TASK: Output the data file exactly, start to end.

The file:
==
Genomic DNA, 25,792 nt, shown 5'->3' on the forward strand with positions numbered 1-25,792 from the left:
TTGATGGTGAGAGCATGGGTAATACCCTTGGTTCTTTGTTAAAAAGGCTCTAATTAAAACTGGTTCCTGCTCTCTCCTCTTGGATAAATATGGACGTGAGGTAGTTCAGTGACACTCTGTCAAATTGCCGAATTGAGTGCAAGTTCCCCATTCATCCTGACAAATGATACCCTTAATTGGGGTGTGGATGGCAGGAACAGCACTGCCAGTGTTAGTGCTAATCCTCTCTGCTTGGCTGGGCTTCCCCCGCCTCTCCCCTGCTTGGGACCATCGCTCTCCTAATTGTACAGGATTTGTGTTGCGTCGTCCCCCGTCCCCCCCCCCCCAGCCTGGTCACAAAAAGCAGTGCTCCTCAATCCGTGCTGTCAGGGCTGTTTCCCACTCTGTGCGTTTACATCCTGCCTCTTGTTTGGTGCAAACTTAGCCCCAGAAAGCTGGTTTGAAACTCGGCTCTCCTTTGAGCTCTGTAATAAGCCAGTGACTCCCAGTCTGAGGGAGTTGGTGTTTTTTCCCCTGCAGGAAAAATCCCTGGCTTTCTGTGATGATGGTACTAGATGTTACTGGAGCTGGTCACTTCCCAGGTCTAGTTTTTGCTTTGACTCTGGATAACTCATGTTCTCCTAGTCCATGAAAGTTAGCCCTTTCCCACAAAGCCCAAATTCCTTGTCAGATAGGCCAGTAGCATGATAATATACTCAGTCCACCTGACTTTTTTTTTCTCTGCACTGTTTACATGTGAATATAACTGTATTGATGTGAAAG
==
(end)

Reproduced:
Genomic DNA, 25,792 nt, shown 5'->3' on the forward strand with positions numbered 1-25,792 from the left:
TTGATGGTGAGAGCATGGGTAATACCCTTGGTTCTTTGTTAAAAAGGCTCTAATTAAAACTGGTTCCTGCTCTCTCCTCTTGGATAAATATGGACGTGAGGTAGTTCAGTGACACTCTGTCAAATTGCCGAATTGAGTGCAAGTTCCCCATTCATCCTGACAAATGATACCCTTAATTGGGGTGTGGATGGCAGGAACAGCACTGCCAGTGTTAGTGCTAATCCTCTCTGCTTGGCTGGGCTTCCCCCGCCTCTCCCCTGCTTGGGACCATCGCTCTCCTAATTGTACAGGATTTGTGTTGCGTCGTCCCCCGTCCCCCCCCCCCCAGCCTGGTCACAAAAAGCAGTGCTCCTCAATCCGTGCTGTCAGGGCTGTTTCCCACTCTGTGCGTTTACATCCTGCCTCTTGTTTGGTGCAAACTTAGCCCCAGAAAGCTGGTTTGAAACTCGGCTCTCCTTTGAGCTCTGTAATAAGCCAGTGACTCCCAGTCTGAGGGAGTTGGTGTTTTTTCCCCTGCAGGAAAAATCCCTGGCTTTCTGTGATGATGGTACTAGATGTTACTGGAGCTGGTCACTTCCCAGGTCTAGTTTTTGCTTTGACTCTGGATAACTCATGTTCTCCTAGTCCATGAAAGTTAGCCCTTTCCCACAAAGCCCAAATTCCTTGTCAGATAGGCCAGTAGCATGATAATATACTCAGTCCACCTGACTTTTTTTTTCTCTGCACTGTTTACATGTGAATATAACTGTATTGATGTGAAAG